Monday, 25 February 2013

Don't 'get' social media yet? Next!

As the consumer becomes more trusting of online purchases they also become more demanding of brands in the online sphere. It's no longer enough just to have a Facebook page - you have to maintain it and make it interesting. You can't just tweet out marketing messages, you have to engage and entertain. So when a brand hits a duff note with their social media interactions - bad service, lack of professionalism, whatever -  it's no surprise that customers react badly, and being social media they do so publicly.

Many brands are afraid of social media as they fear the reprisals of unhappy customers. There is an argument that you have to sort out your service before you 'go social' but however good you are, there will always be someone who has been on the unfortunate end of a human error and has cause to complain.

The social media 'secret' here is not to avoid it - but apologise, genuinely, and offer to make ammends. All this should be done publicly and may result not only in a happy customer but in an audience who admire your customer service. Turn the situation around to your advantage.

This is clearly something Next's social media experts weren't keen on recently though, or perhaps their digital agency's weekend cover isn't that strong. Whatever the reason, it wasn't advisable for Next to post the following, when a customer swore about their delivery service:

The user's original tweet said "Fucking Next wankers! It's a pissing Sunday you bastards & I've wasted four fecking hours for a delivery you forgot to tell me isn't coming." - admittedly not the most eloquent of complaints, and some people may well have been offended. Notice though that she doesn't use their handle or even a hashtag. It's really unlikely anyone except her followers will have seen it, well until Next tweeted about it that is. She also tweeted at them that she was "pissed off" and perhaps this was what they objected to - but it's hardly a hanging offence and I might be using that level of profanity if I'd been made to wait 4 hours on a Sunday for nothing.

What Next don't seem to realise is that they can't control the Twitter channel any more than they control an individual's chat with friends. @Ox_bex was just tweeting to her followers - telling her friends how she felt, and Next had no more right to ask her to stop than management could interrupt a conversation she was having in a pub.

The Twittersphere reacted badly. Word spread about the response, there was a big online backlash   and various media marketing and tech blogs wrote about it. Some felt the request was tantamount to censorship and the worst kind of brand protectionism, others thought it was just terrible customer service.

I would be more sympathetic if it as a small company or family business - when you are personally invested in a brand it can be heartbreaking to see it besmirched online, even if you were to blame for the bad experience. But a brand as big as Next should know better (or should employ people that know better) than to coerce people into keeping quiet about an issue. Why not try to solve it? An apology, an offer or even a bit of humour can go a long way to appease a disgruntled customer. Clearly this High Street retailer has yet to realise this. Until they please!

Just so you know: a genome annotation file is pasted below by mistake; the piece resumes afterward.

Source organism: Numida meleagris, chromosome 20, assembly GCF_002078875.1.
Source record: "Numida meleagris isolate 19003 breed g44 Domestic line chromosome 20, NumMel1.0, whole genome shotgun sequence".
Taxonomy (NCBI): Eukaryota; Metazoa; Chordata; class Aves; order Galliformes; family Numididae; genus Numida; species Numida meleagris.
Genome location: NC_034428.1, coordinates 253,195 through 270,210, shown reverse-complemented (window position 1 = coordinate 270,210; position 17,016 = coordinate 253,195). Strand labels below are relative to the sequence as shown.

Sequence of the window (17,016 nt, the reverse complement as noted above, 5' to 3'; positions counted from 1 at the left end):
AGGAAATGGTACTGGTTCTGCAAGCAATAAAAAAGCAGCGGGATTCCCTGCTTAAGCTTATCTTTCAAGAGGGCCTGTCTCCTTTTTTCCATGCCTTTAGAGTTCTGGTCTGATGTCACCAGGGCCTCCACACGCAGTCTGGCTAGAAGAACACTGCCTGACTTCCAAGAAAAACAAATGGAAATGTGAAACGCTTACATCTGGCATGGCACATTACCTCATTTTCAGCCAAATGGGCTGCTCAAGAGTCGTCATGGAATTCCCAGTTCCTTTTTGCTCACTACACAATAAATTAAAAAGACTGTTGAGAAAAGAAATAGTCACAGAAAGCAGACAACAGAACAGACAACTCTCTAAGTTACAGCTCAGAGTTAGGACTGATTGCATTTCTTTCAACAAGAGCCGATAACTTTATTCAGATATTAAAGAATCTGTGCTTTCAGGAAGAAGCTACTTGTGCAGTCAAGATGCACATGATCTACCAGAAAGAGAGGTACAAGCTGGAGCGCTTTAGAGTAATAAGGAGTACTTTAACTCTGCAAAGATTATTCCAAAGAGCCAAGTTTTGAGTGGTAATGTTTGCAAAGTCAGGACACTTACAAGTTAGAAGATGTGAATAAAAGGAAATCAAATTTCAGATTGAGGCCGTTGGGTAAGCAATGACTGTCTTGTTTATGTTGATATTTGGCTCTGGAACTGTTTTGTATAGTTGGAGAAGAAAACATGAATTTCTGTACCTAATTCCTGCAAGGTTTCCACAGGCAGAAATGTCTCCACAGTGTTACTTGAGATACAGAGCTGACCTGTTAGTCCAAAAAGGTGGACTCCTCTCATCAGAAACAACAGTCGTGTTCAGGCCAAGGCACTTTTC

Wednesday, 20 February 2013

What will happen to the Pope's Twitter account?

Pope Benedict XVI shocked the Catholic world on 13th of February with his resignation announcement, but the Catholics weren't the only ones left wondering.

A mere couple of months earlier, the Pope had joined Twitter, and gained over 70,000 vast amount of followers in mere hours, even before he had started tweeting. @pontifex, as the account is called, tweets religious statements and reflections and has posted 36 tweets to date.

But what made the Pope decide to join Twitter in the first place? Was it pressure from some sort of Catholic PR machine? A statement from the Vatican said

'The Pope's presence on Twitter is a concrete expression of his conviction that the Church must be present in the digital arena'

so perhaps the initiative was driven by his holiness afterall. The Pope's resignation, however, has been markedly absent from his feed and he has posted tweets about Lent since the announcement.

But the big question is - as with all temporary offices - what will happen to the Twitter account when he has left? Although the law may be yet to fully catch up with this, Twitter accounts are generally regarded as the property of the person that is named in the handle and whose email address is linked to it. If it is an official account run on behalf of a company it is the property of the organisation who employs the individual.

Some companies are become more and more savvy about this, with contractual clauses governing the retention of the accounts - meaning that any followers accrued are the 'contacts' of the company and cannot be 'poached' (or taken with) an individual when they leave.

In politics this can cause issues, for example the @MayorOfLondon account, and all it's 630,000+ Boris fans will all become property of the next mayor if Boris loses an election, as he has a role-related handle rather than a personal one.

For the Pope I suspect that the same will be the case. @pontifex (and also the 8 different language versions of the account) refers to his role rather than Pope Benedict as an individual, so it belongs to the Vatican and eventually the next Pope. Not that Benedict will mind I'm sure (some reckon it was Social Media that made him feel too old for the post in the first place!), but will the next Pope want to continue the tweeting?

A new Pope will undoubtedly be younger, as the Vatican will seek to prevent any more resignations and stay 'in touch' with the younger church, so I'd predict he will want to carry on tweeting. Watch this (140 character) space!